SHOULDER IMPINGEMENT2018-12-06T17:44:40+01:00

Impingement occurs when the supraspinatus tendon or the region where the supraspinatus tendon is attached to the humerus, contacts the under surface of the acromion and the coraco-acromial ligament.


In patients with impingement, pain occurs as the arm is lifted up away from the side of the body. It typically occurs at approximately 90 degrees abduction and commonly occurs as a painful catch.


Impingement can occur for a variety of reasons. Injury to the rotator cuff such as a tear or strain injury can cause the supraspinatus tendon to swell in which case it can be more prone to catching on the under surface of the acromion.

A spur may be another cause for impingement and can develop on the under surface of the acromion as part of the normal aging process. This spur can then dig into the superior surface of your rotator cuff.

Arthritis of the AC joint may also cause or contribute to impingement due to spurs forming on the under surface of the acromioclavicular joint.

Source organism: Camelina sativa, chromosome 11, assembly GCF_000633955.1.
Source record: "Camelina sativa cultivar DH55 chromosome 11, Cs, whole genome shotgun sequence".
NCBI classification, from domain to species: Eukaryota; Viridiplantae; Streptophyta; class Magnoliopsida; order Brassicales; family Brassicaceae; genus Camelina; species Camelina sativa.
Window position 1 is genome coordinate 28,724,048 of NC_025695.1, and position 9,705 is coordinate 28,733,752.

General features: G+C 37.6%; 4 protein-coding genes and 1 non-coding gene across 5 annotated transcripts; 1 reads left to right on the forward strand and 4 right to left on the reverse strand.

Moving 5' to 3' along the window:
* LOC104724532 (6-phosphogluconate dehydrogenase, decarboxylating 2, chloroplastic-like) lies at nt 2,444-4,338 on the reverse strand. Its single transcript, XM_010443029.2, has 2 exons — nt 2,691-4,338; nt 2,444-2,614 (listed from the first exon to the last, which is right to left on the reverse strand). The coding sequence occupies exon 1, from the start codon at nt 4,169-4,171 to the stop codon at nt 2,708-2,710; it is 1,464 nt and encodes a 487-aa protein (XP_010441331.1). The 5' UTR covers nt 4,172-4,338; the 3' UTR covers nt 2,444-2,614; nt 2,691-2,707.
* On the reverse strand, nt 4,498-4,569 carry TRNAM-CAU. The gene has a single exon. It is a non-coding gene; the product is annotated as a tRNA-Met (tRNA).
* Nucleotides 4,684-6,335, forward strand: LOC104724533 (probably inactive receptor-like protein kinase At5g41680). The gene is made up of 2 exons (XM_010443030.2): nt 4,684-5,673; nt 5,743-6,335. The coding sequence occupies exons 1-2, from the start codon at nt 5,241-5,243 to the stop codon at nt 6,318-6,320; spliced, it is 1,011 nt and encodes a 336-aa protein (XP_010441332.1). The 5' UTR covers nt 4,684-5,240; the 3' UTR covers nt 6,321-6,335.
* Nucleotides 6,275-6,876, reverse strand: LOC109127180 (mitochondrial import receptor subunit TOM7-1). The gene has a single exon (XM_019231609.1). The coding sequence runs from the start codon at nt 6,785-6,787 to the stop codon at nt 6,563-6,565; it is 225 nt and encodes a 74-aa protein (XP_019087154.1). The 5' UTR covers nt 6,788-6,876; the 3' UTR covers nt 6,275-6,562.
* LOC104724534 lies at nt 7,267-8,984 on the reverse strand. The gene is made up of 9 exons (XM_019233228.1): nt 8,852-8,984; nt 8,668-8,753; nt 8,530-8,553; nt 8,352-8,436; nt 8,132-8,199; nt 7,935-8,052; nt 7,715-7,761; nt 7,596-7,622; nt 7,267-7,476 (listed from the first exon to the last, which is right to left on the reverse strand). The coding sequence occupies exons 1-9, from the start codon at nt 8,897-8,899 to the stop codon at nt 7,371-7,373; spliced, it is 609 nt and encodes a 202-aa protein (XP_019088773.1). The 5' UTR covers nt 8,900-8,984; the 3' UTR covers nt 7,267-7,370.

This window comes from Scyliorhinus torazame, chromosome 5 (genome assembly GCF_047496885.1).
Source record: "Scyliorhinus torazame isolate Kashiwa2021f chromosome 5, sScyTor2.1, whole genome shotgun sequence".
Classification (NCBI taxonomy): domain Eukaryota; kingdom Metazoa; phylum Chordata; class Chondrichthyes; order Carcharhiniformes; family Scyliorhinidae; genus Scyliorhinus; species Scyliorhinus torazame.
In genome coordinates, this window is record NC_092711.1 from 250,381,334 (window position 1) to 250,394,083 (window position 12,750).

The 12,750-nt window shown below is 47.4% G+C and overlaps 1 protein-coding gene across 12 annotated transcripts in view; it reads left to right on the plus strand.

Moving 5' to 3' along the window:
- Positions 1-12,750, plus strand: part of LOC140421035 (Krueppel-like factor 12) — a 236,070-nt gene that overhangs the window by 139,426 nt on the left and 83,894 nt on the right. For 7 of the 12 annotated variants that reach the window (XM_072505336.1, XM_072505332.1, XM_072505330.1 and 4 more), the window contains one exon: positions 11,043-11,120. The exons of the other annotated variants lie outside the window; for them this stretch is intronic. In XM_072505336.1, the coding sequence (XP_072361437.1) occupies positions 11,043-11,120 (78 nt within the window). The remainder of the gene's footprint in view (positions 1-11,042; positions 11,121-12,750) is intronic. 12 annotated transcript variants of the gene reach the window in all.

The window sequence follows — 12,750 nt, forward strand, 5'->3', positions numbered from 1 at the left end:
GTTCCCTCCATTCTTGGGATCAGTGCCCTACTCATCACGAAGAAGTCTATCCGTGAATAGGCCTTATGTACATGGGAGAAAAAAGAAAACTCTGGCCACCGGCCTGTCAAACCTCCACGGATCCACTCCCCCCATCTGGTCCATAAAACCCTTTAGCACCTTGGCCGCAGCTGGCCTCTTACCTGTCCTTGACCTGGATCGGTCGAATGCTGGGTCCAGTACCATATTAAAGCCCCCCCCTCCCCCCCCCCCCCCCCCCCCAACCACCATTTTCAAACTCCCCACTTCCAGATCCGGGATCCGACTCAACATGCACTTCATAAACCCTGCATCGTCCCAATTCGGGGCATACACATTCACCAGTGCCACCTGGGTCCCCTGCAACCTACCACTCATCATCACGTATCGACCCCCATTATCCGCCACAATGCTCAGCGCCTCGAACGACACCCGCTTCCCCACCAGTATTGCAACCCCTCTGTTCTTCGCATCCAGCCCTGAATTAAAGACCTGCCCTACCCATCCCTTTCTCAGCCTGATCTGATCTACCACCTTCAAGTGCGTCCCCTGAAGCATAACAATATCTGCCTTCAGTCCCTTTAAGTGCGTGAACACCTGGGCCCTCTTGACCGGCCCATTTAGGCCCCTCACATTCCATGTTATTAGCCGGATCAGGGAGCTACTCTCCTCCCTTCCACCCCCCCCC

Impingement can also occur with bursitis.


The initial treatment for patients with impingement will usually involve steroid injections to the subacromial space (which lies immediately under the acromion) along with physiotherapy. The aim of physiotherapy is to strengthen the remainder of the rotator cuff that is not involved and also to teach patients how you to depress the humeral head as the arm is lifted up to avoid the pinching phenomenon on the under surface of the acromion and the coraco-acromial ligament.

If treatment with physiotherapy and steroid injections is unsuccessful then surgery will usually be considered if the shoulder has impingement. Surgery in most cases will involve arthroscopic (key hole) surgery. This involves shaving off the under surface of the acromion and release of the coraco-acromial ligament. This provides more space for the rotator cuff tendons to fit under the acromion, hence allowing the lifting of shoulders up without catching. The subacromial bursa is also excised.

Post-operative recovery following an arthroscopic acromioplasty is normally straight forward. It is also a fairly rapid recovery. Surgery is not particularly long, often taking 15 minutes. There is no requirement for patients to wear a sling and discharge from hospital normally occurs the day following surgery. Recovery should occur within the first 6 weeks following surgery. Occasionally, it can take up to 3 months following the operation for full recovery to occur.


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